It's not unusual for loyal parishioners to contribute generous sums of money to church building funds. But a gift of a dozen animals is, well, a horse of a different color.
Make that horses -- not just any horses, mind you, but a dozen Arabian horses worth $30,000.
Peter and Irka Burian, who own an 80-acre farm on Old Joppa Road, donated the horses to their parish, St. Mary's Assumption Eastern Rite Catholic Church in Joppa.
The church's pastor, the Rev. Ivan Dornic, recalls parishioners donating lumber and even a $10,000 organ, but no one had ever offered a live gift.
"This is a first for me," he says.
Father Dornic says the church hopes to sell the horses for at least the $30,000 the Burians paid for them and include the proceeds in its projected $150,000 building fund for a monastery-like building on the grounds near the church.
"I'm doing it because I like the guy," Mr. Burian, a Forest Hill businessman, says of his decision to help finance Father Dornic's venture. "He's touched me, and I try to help him as much as possible financially."
Mr. Burian says that among other efforts, he's been impressed by Father Dornic's work with the homeless, including the three shelters the church operates in Baltimore, and his dedication to preserving religious history and architecture. St. Mary's also operates a chapel, Sts. Cyril and Methodius, and St. John's Nursing Home in East Baltimore.
Construction of the new building at St. Mary's is expected to begin this fall, and it will be designed according to historic Slavic tradition: a simple one-story structure surrounded by a wooden wall.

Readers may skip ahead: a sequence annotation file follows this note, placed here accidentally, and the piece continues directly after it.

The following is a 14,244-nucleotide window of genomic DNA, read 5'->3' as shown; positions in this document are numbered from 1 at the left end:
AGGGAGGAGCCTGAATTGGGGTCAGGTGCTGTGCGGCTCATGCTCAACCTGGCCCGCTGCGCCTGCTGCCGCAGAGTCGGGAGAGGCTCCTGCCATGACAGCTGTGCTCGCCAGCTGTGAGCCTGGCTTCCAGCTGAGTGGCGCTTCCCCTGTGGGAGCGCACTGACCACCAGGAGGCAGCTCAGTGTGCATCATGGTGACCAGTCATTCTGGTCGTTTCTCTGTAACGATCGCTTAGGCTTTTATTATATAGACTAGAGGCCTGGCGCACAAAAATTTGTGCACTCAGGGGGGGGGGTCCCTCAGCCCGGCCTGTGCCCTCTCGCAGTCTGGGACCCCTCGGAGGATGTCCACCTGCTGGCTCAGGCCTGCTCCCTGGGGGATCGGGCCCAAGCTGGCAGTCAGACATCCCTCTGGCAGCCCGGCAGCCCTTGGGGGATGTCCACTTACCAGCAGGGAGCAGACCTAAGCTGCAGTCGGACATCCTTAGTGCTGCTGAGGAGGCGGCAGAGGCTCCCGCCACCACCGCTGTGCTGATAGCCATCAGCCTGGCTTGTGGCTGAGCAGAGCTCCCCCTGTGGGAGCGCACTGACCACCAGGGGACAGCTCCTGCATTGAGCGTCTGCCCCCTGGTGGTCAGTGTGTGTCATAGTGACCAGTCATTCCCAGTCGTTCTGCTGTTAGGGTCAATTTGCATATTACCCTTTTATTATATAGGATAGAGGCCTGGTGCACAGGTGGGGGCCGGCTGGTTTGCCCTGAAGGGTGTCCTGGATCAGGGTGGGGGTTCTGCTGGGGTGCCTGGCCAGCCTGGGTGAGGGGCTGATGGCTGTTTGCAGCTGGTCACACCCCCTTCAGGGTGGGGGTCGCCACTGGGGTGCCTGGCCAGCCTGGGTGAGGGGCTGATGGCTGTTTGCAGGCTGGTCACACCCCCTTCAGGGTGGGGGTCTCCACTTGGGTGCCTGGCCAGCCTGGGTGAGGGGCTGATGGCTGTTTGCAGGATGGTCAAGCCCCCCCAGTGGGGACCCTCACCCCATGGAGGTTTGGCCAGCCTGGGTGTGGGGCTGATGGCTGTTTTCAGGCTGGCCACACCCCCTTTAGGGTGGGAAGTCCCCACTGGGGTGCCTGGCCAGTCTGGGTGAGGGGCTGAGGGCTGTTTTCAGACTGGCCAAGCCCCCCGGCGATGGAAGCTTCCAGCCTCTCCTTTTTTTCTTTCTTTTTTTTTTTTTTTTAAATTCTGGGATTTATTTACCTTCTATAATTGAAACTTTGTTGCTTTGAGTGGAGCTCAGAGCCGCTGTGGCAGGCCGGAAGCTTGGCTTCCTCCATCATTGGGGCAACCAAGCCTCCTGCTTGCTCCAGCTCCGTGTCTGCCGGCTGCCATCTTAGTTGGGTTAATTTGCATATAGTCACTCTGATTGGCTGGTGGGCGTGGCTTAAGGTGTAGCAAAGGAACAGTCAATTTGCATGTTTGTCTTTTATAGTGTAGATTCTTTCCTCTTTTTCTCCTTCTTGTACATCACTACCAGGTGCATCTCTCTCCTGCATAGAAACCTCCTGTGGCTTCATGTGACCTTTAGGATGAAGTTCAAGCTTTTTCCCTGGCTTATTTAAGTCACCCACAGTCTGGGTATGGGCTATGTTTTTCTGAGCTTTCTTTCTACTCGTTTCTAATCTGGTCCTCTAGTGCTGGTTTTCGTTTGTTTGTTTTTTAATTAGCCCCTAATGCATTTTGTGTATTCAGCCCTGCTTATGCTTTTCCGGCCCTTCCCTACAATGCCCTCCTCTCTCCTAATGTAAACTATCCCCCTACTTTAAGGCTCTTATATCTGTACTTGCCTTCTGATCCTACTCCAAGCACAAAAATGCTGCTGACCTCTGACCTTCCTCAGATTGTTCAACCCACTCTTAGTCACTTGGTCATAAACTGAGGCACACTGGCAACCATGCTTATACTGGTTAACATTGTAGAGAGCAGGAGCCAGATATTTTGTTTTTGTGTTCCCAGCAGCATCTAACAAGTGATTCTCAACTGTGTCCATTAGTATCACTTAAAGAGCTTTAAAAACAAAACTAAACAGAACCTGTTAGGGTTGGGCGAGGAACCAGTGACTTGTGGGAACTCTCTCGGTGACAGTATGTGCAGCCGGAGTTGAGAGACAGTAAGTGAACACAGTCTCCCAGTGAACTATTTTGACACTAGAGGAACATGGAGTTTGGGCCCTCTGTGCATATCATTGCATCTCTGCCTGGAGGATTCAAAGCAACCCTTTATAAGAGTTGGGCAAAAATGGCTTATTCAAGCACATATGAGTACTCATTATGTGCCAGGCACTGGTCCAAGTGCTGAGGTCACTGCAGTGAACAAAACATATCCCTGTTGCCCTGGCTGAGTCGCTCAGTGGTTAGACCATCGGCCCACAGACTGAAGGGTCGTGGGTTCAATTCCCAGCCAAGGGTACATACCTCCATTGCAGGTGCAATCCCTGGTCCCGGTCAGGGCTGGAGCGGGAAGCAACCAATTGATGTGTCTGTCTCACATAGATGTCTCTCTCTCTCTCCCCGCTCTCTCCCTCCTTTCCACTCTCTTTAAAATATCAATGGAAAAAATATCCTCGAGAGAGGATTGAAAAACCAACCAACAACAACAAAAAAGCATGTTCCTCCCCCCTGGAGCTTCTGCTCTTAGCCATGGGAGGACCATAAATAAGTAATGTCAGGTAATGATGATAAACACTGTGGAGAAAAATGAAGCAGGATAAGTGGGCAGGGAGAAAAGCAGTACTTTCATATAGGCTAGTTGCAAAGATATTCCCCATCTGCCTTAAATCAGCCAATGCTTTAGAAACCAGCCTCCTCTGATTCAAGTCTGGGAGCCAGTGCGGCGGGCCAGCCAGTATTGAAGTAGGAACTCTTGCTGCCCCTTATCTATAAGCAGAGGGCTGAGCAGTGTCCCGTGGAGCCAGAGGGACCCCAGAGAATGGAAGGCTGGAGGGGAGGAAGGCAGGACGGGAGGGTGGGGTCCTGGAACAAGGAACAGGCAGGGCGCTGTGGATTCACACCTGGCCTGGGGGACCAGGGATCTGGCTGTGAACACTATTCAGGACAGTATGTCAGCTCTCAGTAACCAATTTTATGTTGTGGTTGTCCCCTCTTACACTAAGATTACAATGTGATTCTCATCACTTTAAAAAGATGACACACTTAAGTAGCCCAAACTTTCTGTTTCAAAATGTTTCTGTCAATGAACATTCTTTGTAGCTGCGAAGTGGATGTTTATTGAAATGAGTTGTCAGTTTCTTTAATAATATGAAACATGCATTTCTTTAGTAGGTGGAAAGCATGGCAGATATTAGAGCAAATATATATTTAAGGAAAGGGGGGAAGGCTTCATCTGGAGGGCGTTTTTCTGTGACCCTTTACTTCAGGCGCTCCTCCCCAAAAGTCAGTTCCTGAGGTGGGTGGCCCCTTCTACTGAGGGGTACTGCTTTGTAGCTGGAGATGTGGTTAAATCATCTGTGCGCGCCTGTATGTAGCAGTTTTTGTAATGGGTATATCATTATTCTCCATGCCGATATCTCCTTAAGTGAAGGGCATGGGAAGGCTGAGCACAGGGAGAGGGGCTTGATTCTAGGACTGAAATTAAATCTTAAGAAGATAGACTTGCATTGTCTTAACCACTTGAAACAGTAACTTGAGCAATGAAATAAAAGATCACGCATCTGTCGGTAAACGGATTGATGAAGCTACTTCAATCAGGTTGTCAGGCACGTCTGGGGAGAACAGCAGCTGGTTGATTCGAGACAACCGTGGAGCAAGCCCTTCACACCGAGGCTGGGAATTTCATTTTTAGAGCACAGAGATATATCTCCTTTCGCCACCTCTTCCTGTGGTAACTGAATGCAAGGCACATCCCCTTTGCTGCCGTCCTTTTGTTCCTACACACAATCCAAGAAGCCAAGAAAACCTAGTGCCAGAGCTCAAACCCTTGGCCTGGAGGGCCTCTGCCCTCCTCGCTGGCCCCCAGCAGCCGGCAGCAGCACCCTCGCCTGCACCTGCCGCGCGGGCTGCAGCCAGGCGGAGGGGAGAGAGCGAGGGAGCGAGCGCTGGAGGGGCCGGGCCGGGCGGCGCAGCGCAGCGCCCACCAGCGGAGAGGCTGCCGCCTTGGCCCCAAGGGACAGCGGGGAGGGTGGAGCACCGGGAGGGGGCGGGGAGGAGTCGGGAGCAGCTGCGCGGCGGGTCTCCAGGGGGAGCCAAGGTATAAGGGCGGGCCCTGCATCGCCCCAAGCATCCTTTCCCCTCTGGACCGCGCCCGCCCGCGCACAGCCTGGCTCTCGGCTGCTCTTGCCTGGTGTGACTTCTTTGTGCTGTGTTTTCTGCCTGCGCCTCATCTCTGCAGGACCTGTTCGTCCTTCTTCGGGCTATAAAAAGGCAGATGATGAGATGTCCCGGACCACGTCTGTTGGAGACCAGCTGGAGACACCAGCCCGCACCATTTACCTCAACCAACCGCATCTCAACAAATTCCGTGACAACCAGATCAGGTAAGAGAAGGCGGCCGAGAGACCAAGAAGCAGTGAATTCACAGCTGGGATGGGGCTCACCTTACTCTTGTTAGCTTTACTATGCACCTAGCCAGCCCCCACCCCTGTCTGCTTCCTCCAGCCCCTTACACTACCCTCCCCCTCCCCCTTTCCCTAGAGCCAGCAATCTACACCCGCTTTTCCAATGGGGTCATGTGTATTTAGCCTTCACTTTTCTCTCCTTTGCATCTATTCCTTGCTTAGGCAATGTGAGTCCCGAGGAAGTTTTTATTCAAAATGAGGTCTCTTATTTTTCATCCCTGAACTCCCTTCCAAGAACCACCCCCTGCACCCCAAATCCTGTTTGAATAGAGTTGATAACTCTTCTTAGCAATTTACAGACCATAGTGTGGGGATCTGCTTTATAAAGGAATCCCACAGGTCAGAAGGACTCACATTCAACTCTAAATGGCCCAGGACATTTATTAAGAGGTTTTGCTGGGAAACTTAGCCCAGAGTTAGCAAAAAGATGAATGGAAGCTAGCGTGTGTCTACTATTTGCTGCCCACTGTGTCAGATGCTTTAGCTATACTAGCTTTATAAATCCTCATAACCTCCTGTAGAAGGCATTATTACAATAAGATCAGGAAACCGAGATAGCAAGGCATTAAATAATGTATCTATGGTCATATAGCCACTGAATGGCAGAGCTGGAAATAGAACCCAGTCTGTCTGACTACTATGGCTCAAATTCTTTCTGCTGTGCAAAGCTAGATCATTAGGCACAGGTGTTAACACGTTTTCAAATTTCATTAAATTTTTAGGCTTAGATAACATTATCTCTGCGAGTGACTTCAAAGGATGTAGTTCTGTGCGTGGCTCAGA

"We already have the craftsmen from Europe lined up to build it," says Father Dornic, a native of Czechoslovakia who sees the building as a kind of architectural museum as well as a potential home for ecumenical clergy with a strong tradition for the monastic life.
The building will become part of an expansion of the "Historic Village" on Mountain Road in Joppa, where St. Mary's itself serves as the cornerstone.
The church also has dismantled an old house in Bel Air and plans to rebuild it at the village to serve as the rectory. The current rectory is in the Mount Washington area of Baltimore.
The 105-year-old church, originally known as St. Mark's of Fallston, was dismantled in 1986 to make way for a new St. Mark's and reconstructed, board by board, five miles away as St. Mary's Assumption. It opened on the Joppa site in 1991 and is now a 250-member parish.
Father Dornic says the church will probably advertise for the sale of all 12 Arabian horses, though he admits he toyed with the idea of keeping one or two to use in horse-and-buggy rides around the village during historic weddings.
Mr. Burian, a native of Boston, said he was attracted to St. Mary's when he moved to Harford County about five years ago because of its Orthodox leanings.
"I'm Ukrainian Catholic, and this church was the closest thing to that," he says of the Eastern Rite parish, which at the time was temporarily celebrating Mass in a Methodist church in Emmorton.
The Burians bought their first Arabian horses, known for their refinement and endurance, about four years ago as an investment.
The horses participated in several local horse shows, where they made respectable showings. But the Burians in time lost interest in the venture, says Mr. Burian, who owns the manufacturing firm Modular Components. He says the most expensive horse cost about $8,000.